Looking at a new investment of stock car racing in the Northeast

Racing in the Northeast needs a series all its own.

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Stock car racing is a Southeastern production and most of its success is still in the Southeast. NASCAR has expanded across the nation, trying to reach big markets, such as Las Vegas and Los Angeles. For the most part, that has worked. However, at the same time, NASCAR’s investment in the region of America where this man author lives has not seen a real NASCAR touring series of its own in 12 years, the Northeast. By 2006, the former Busch North Series, rebranded to Busch East, saw a drop in the number of races from its peak in the low-20s to just 10. Since then, the formatting has changed and the K&N Pro East series focuses on east of the Missouri River. Despite some remaining prestige, the old Busch North schedule is gone for the most part.

With the exception of Indianapolis, Rockingham, Charlotte and Darlington, the original 1987 Busch North Series schedule mainly focused on tracks north of the Mason-Dixon Line. In that schedule, Pennsylvania, Maine, Connecticut, New York, Massachusetts and New Hampshire were well represented. By 1995, with the exception of a race at Daytona, the schedule was all tracks in that conglomerate of states, along with Vermont. In 2006, it fell apart. The rebranded Busch East series, it fell to 11 races, two races at Loudon. Otherwise, it was just Greenville, Stafford Springs, Holland, Thompson, Lake Erie, Adirondack, Waterford, Dover and Lime Rock.

The American-Canadian Late Model Tour, which an excellent series, has some of the luster of what the Busch North Series used to be. However, its American division is only 10 races at 7 tracks, all in New England. A real series needs to be including of Pennsylvania, New Jersey and New York, all of which fits the same idea. A new series has to deal with the entire area. Tracks outside of New England have a lot to offer. That is not to say New England should not be involved, but a good series should be equaled out a bit more.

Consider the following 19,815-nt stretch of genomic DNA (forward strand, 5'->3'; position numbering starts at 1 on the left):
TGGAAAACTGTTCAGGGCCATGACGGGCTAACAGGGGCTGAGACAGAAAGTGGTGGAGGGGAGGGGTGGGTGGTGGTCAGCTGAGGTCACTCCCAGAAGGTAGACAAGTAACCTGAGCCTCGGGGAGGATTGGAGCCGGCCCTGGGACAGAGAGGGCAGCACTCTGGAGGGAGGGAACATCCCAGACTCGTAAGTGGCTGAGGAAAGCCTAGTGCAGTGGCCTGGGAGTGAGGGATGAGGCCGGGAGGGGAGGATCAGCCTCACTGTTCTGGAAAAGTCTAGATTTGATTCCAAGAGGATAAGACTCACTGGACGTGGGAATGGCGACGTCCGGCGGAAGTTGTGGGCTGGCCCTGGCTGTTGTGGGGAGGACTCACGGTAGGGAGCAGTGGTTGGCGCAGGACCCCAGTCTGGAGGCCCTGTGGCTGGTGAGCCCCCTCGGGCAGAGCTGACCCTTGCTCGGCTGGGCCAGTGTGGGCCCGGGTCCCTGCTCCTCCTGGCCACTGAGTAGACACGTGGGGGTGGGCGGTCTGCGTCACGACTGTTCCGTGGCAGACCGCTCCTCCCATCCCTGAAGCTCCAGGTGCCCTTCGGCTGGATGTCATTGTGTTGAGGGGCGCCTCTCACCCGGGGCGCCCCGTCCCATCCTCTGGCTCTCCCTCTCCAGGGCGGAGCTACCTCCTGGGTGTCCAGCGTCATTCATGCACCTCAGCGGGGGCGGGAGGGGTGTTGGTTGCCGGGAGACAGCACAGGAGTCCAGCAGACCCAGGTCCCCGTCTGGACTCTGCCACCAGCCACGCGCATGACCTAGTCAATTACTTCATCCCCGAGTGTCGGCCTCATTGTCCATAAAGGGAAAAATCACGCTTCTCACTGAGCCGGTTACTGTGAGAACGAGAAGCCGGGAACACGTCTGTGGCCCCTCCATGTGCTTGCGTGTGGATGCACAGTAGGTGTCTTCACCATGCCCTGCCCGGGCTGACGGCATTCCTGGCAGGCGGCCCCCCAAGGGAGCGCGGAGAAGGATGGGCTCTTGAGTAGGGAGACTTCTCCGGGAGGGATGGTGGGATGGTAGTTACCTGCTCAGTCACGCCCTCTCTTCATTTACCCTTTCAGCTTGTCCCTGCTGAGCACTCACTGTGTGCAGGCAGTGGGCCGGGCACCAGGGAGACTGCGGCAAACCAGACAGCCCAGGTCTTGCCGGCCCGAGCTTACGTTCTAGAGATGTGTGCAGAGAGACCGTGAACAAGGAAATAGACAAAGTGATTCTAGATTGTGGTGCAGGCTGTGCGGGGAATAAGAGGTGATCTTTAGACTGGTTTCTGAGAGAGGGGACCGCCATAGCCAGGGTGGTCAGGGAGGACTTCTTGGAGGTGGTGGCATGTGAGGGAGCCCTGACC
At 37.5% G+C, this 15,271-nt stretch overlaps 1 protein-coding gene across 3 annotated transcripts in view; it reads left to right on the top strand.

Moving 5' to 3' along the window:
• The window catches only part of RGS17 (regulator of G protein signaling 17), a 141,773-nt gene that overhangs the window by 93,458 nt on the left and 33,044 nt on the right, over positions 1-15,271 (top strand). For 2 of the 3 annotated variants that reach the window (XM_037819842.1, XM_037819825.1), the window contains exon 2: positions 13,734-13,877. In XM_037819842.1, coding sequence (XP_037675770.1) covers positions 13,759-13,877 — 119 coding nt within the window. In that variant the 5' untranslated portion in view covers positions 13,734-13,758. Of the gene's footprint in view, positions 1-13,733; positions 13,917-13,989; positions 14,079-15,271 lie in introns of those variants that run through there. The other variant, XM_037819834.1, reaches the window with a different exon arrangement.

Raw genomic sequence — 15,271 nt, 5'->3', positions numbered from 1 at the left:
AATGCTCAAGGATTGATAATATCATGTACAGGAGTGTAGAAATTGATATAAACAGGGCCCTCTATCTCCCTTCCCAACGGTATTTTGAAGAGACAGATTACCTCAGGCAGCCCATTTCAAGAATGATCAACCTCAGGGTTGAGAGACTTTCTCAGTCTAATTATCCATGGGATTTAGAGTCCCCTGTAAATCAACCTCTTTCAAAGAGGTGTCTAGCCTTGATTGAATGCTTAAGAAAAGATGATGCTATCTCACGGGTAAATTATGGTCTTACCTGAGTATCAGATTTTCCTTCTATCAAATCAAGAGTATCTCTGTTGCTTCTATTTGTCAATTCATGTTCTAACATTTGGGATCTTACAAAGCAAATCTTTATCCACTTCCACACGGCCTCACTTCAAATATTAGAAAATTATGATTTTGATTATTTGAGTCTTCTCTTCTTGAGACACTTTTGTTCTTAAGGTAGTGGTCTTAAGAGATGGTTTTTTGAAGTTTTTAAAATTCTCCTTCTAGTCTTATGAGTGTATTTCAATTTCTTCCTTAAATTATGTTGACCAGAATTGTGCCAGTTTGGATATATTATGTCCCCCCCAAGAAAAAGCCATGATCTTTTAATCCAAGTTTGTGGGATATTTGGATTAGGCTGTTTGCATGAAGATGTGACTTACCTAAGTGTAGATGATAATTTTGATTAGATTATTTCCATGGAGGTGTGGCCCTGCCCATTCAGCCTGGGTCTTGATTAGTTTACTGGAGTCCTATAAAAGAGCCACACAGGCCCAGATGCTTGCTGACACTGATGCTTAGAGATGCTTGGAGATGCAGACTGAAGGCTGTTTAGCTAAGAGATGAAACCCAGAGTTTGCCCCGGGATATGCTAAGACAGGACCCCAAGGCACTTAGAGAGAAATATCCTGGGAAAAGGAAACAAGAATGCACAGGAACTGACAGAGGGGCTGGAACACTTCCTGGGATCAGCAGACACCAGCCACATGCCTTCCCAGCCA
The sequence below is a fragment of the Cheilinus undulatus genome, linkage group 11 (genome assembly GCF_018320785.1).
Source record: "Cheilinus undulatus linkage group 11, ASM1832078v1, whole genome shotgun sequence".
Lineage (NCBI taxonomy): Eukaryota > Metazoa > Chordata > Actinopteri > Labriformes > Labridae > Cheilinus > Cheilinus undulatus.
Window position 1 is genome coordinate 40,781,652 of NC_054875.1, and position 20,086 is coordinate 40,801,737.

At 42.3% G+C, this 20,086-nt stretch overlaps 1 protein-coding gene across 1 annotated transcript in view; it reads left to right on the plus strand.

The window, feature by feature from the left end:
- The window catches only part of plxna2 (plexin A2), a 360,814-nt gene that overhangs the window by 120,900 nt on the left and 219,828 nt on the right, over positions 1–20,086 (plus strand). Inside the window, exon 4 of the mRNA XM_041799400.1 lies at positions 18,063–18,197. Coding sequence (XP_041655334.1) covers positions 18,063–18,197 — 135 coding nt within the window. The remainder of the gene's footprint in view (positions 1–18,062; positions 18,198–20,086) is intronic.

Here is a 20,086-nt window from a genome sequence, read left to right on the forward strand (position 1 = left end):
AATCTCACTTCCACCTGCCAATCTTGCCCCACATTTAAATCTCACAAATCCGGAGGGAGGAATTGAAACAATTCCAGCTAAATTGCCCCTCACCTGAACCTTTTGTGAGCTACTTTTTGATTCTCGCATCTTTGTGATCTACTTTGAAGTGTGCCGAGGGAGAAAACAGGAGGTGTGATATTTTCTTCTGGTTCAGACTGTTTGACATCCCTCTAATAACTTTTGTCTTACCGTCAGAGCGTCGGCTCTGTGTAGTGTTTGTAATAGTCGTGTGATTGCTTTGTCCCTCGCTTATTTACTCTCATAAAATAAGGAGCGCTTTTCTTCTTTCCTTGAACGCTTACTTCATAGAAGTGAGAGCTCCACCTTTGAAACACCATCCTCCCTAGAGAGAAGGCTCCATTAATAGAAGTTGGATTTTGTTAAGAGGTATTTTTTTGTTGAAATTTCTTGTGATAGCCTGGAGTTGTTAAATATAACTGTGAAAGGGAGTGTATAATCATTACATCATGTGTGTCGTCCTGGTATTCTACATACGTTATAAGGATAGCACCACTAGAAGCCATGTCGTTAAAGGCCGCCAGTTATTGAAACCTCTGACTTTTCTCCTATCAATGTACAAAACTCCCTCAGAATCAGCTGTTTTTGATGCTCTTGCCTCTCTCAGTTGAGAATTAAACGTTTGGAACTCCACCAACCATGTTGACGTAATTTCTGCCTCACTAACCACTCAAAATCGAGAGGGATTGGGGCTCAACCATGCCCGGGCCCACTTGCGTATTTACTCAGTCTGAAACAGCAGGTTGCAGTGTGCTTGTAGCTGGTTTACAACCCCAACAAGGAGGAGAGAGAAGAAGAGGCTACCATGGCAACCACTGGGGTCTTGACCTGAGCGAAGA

NASCAR sanctioning fees are high, and can break a track. That is why this series should be independent if at all possible. If it’s a NASCAR Busch North-esque series on a lower level, maybe a division of the Whelen All-American Series that works. If NASCAR can offer lowered sanctioning fees for a 150-lap affair for 25 weeks, then there is a chance for a profit. There are many tracks that the area offers. Obviously, this concept is a dream into fantasyland, but one can offer.

A new Northeast series should include at least 2 tracks from every state in the list (PA, NY, VT, NH, ME, MA, CT). The headliners of the series should be New Hampshire Motor Speedway and Stafford Motor Speedway. A new series should start in New Hampshire; be in Stafford on Memorial Day weekend and end the series at Jennerstown. By state:

  • Pennsylvania: Jennerstown Speedway (Jennerstown, PA) and Pocono Raceway (Long Pond, PA).
  • New York: Holland Speedway (Holland, NY) and Watkins Glen International Raceway (Watkins Glen, NY)
  • Vermont: Thunder Road Speedbowl (Barre, VT) and Devils Bowl Speedway (Fair Haven, VT)
  • New Hampshire: New Hampshire Motor Speedway (Loudon, NH) and Twin State Speedway (Claremont, NH)
  • Connecticut: Stafford Motor Speedway (Stafford Springs, CT) and New London-Waterford Speedbowl (Waterford, CT)
  • Massachusetts: Seekonk Speedway (Seekonk, MA) and Palmer Motorsports Park (Palmer, MA)
  • Maine: Oxford Plains Speedway (Oxford, ME) and Beech Ridge Motor Speedway (Scarborough, ME)

These 14 tracks could be just the start, but there is a way to expand Northeast racing. NASCAR sponsorship or not, there is a need for expanding the influence of racing.

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Author Details
Adam Seth Moss is a graduate of Western Illinois University (WIU)with a Masters in History. Adam is the lead autosport writer and a guest writer for the River Avenue Blues blog. He is a fan of the Yankees and Mets and enjoys writing about baseball history, particularly the Yankees. On Armchair, he serves as the modern-day equivalent to the late Andy Rooney, having radical views on just about everything.
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Adam Seth Moss is a graduate of Western Illinois University (WIU)with a Masters in History. Adam is the lead autosport writer and a guest writer for the River Avenue Blues blog. He is a fan of the Yankees and Mets and enjoys writing about baseball history, particularly the Yankees. On Armchair, he serves as the modern-day equivalent to the late Andy Rooney, having radical views on just about everything.

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